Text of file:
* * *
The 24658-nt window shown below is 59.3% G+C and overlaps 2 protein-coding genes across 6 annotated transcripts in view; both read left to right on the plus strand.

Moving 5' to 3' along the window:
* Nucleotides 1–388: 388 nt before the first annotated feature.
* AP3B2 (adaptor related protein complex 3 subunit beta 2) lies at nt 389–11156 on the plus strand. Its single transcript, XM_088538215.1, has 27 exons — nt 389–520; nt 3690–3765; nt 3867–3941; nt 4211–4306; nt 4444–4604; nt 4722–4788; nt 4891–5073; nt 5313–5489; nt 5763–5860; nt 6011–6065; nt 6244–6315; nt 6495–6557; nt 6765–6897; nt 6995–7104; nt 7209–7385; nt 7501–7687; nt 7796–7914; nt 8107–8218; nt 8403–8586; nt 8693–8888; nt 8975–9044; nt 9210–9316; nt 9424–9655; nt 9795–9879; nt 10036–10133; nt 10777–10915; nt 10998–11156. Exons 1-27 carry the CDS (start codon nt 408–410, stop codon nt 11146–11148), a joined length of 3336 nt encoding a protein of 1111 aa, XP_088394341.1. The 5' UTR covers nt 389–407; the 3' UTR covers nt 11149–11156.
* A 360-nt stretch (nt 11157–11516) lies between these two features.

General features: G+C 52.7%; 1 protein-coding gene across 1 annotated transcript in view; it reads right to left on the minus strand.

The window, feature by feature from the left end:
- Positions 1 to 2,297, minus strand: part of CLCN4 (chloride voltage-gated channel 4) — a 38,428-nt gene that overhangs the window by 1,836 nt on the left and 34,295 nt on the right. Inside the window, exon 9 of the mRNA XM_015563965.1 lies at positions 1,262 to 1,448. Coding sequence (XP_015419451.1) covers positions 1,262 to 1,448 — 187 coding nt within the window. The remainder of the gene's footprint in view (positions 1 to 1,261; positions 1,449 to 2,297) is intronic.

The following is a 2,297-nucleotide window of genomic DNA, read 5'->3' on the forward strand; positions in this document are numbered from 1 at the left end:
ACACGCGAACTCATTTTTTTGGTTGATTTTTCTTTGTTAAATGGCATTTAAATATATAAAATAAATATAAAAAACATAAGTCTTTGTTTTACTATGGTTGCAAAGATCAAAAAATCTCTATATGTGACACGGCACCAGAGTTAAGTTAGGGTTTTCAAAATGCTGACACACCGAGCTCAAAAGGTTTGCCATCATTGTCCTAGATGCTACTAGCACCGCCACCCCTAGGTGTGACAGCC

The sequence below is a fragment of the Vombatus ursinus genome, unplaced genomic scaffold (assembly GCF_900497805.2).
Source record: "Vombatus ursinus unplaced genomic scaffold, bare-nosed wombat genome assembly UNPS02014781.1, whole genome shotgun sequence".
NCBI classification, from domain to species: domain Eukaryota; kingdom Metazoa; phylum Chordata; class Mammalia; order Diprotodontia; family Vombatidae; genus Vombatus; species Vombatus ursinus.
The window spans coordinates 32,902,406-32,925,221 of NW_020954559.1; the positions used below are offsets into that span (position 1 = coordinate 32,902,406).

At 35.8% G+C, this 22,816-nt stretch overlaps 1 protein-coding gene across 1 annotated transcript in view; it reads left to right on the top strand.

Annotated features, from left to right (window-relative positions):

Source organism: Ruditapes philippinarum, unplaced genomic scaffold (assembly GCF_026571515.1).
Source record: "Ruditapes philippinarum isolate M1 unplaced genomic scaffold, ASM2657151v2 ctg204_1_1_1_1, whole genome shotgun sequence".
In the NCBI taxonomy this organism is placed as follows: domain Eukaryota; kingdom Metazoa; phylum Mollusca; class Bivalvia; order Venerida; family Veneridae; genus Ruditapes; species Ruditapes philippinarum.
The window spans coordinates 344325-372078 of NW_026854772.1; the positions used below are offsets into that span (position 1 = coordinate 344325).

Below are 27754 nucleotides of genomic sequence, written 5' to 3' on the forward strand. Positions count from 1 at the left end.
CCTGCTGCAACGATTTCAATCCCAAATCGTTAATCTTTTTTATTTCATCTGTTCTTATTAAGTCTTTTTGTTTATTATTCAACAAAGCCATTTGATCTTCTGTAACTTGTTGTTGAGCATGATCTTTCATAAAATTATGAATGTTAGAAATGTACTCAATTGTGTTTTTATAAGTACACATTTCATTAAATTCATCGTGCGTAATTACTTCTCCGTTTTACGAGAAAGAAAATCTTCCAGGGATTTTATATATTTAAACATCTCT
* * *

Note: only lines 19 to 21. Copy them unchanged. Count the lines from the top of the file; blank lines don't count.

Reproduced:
In the NCBI taxonomy this organism is placed as follows: domain Eukaryota; kingdom Metazoa; phylum Mollusca; class Bivalvia; order Venerida; family Veneridae; genus Ruditapes; species Ruditapes philippinarum.
The window spans coordinates 344325-372078 of NW_026854772.1; the positions used below are offsets into that span (position 1 = coordinate 344325).

Below are 27754 nucleotides of genomic sequence, written 5' to 3' on the forward strand. Positions count from 1 at the left end.